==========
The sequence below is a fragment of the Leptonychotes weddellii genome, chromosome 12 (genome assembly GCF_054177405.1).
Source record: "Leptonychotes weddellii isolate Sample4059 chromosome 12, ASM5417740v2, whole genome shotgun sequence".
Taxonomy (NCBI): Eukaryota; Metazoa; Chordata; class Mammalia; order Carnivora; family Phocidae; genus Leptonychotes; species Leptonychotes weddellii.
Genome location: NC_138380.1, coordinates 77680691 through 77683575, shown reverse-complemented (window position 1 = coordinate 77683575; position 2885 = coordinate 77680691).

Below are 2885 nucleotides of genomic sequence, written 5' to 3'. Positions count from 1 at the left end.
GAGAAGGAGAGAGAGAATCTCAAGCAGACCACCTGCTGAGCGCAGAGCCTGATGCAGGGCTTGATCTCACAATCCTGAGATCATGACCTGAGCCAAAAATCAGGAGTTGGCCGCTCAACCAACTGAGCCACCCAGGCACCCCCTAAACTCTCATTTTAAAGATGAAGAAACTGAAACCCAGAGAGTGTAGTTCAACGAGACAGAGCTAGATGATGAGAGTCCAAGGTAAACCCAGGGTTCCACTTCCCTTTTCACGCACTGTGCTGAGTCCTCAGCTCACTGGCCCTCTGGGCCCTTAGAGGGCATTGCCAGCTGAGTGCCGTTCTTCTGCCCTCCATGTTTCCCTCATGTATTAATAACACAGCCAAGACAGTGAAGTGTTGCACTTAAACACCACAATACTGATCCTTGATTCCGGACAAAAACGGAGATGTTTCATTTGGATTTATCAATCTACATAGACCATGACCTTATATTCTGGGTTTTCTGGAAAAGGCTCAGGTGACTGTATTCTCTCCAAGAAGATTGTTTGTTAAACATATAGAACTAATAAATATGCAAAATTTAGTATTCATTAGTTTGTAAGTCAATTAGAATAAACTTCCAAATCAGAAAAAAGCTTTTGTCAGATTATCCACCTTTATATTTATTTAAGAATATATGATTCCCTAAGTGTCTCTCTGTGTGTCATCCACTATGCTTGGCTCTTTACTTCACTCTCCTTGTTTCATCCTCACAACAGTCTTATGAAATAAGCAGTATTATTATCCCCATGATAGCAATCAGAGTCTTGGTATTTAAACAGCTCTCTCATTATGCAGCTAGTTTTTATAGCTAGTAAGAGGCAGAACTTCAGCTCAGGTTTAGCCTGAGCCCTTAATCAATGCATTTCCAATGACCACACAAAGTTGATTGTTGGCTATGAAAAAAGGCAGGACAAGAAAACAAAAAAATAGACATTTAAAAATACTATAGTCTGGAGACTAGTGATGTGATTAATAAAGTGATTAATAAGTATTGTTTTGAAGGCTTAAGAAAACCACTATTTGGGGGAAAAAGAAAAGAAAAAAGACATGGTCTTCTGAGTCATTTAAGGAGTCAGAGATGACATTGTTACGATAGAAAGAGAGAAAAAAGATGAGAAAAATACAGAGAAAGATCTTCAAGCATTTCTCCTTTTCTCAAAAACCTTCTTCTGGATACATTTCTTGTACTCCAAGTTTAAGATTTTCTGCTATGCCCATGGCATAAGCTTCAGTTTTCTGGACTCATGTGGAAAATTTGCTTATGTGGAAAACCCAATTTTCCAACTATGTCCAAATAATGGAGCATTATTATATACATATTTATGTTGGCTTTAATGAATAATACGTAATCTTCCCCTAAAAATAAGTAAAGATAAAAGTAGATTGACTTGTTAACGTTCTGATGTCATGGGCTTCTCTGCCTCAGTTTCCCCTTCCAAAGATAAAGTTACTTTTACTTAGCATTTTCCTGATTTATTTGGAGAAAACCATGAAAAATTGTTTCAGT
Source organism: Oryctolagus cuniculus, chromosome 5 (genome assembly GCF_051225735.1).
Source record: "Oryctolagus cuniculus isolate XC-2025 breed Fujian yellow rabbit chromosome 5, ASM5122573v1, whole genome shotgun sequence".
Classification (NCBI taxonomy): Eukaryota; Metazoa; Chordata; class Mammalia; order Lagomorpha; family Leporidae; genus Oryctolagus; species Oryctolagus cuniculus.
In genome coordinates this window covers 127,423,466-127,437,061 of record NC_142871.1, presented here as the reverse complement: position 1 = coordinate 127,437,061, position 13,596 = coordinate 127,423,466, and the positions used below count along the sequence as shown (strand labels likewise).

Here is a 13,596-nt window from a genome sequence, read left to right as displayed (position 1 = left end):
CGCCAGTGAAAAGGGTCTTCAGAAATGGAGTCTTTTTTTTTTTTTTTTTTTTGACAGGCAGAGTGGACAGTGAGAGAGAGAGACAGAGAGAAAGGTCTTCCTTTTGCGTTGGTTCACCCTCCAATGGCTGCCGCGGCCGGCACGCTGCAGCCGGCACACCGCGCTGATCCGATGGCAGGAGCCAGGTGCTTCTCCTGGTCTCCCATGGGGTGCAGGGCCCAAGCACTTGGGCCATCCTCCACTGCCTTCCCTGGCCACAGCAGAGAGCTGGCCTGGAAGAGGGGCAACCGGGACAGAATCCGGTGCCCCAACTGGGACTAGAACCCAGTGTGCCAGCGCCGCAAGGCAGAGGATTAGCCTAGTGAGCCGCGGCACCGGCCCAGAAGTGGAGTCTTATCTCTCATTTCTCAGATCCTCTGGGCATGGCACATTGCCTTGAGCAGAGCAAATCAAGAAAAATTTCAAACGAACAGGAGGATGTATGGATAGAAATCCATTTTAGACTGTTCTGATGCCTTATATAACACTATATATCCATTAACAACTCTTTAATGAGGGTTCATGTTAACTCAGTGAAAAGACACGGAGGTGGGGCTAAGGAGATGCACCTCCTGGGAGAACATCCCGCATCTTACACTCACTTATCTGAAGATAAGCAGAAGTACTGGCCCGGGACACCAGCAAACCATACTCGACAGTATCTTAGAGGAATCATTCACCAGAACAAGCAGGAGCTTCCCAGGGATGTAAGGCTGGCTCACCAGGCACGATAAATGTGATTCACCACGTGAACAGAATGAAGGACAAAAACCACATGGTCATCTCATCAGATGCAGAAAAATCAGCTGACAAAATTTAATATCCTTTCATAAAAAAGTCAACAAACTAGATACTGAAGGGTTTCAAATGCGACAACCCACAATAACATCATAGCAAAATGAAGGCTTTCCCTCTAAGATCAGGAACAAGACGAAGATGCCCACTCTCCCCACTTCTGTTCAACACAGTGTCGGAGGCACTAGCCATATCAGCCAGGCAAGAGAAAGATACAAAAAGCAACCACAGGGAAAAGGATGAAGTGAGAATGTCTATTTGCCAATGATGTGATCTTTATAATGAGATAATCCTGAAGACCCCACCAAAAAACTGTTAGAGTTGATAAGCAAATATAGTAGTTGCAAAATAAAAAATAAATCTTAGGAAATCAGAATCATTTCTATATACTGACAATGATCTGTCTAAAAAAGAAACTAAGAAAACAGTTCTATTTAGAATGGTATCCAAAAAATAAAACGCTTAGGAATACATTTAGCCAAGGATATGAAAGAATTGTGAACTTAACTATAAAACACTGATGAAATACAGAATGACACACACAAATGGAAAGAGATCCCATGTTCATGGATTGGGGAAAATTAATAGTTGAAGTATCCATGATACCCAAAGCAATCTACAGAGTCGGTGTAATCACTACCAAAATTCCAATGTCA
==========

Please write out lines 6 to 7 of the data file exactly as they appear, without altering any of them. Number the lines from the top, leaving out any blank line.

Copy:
GAGAAGGAGAGAGAGAATCTCAAGCAGACCACCTGCTGAGCGCAGAGCCTGATGCAGGGCTTGATCTCACAATCCTGAGATCATGACCTGAGCCAAAAATCAGGAGTTGGCCGCTCAACCAACTGAGCCACCCAGGCACCCCCTAAACTCTCATTTTAAAGATGAAGAAACTGAAACCCAGAGAGTGTAGTTCAACGAGACAGAGCTAGATGATGAGAGTCCAAGGTAAACCCAGGGTTCCACTTCCCTTTTCACGCACTGTGCTGAGTCCTCAGCTCACTGGCCCTCTGGGCCCTTAGAGGGCATTGCCAGCTGAGTGCCGTTCTTCTGCCCTCCATGTTTCCCTCATGTATTAATAACACAGCCAAGACAGTGAAGTGTTGCACTTAAACACCACAATACTGATCCTTGATTCCGGACAAAAACGGAGATGTTTCATTTGGATTTATCAATCTACATAGACCATGACCTTATATTCTGGGTTTTCTGGAAAAGGCTCAGGTGACTGTATTCTCTCCAAGAAGATTGTTTGTTAAACATATAGAACTAATAAATATGCAAAATTTAGTATTCATTAGTTTGTAAGTCAATTAGAATAAACTTCCAAATCAGAAAAAAGCTTTTGTCAGATTATCCACCTTTATATTTATTTAAGAATATATGATTCCCTAAGTGTCTCTCTGTGTGTCATCCACTATGCTTGGCTCTTTACTTCACTCTCCTTGTTTCATCCTCACAACAGTCTTATGAAATAAGCAGTATTATTATCCCCATGATAGCAATCAGAGTCTTGGTATTTAAACAGCTCTCTCATTATGCAGCTAGTTTTTATAGCTAGTAAGAGGCAGAACTTCAGCTCAGGTTTAGCCTGAGCCCTTAATCAATGCATTTCCAATGACCACACAAAGTTGATTGTTGGCTATGAAAAAAGGCAGGACAAGAAAACAAAAAAATAGACATTTAAAAATACTATAGTCTGGAGACTAGTGATGTGATTAATAAAGTGATTAATAAGTATTGTTTTGAAGGCTTAAGAAAACCACTATTTGGGGGAAAAAGAAAAGAAAAAAGACATGGTCTTCTGAGTCATTTAAGGAGTCAGAGATGACATTGTTACGATAGAAAGAGAGAAAAAAGATGAGAAAAATACAGAGAAAGATCTTCAAGCATTTCTCCTTTTCTCAAAAACCTTCTTCTGGATACATTTCTTGTACTCCAAGTTTAAGATTTTCTGCTATGCCCATGGCATAAGCTTCAGTTTTCTGGACTCATGTGGAAAATTTGCTTATGTGGAAAACCCAATTTTCCAACTATGTCCAAATAATGGAGCATTATTATATACATATTTATGTTGGCTTTAATGAATAATACGTAATCTTCCCCTAAAAATAAGTAAAGATAAAAGTAGATTGACTTGTTAACGTTCTGATGTCATGGGCTTCTCTGCCTCAGTTTCCCCTTCCAAAGATAAAGTTACTTTTACTTAGCATTTTCCTGATTTATTTGGAGAAAACCATGAAAAATTGTTTCAGT
Source organism: Oryctolagus cuniculus, chromosome 5 (genome assembly GCF_051225735.1).